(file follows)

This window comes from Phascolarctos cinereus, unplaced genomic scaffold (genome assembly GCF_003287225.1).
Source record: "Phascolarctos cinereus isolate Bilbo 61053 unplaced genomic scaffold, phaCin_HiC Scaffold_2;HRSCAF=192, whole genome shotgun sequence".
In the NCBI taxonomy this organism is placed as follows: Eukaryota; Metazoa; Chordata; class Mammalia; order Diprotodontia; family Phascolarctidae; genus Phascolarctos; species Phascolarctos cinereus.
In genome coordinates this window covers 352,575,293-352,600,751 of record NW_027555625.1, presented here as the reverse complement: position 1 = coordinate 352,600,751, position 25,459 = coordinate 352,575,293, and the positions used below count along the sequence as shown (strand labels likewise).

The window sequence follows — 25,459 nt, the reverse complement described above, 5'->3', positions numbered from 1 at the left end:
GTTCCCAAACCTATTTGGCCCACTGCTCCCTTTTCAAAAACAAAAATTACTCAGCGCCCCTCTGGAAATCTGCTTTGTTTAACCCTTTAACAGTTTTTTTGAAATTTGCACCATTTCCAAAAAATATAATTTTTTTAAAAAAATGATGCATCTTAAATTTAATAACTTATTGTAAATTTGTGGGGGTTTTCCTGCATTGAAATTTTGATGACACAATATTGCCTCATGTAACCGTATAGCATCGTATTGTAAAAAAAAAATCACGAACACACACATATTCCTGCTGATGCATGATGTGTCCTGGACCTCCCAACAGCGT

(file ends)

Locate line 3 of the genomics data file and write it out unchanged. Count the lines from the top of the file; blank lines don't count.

In the NCBI taxonomy this organism is placed as follows: Eukaryota; Metazoa; Chordata; class Mammalia; order Diprotodontia; family Phascolarctidae; genus Phascolarctos; species Phascolarctos cinereus.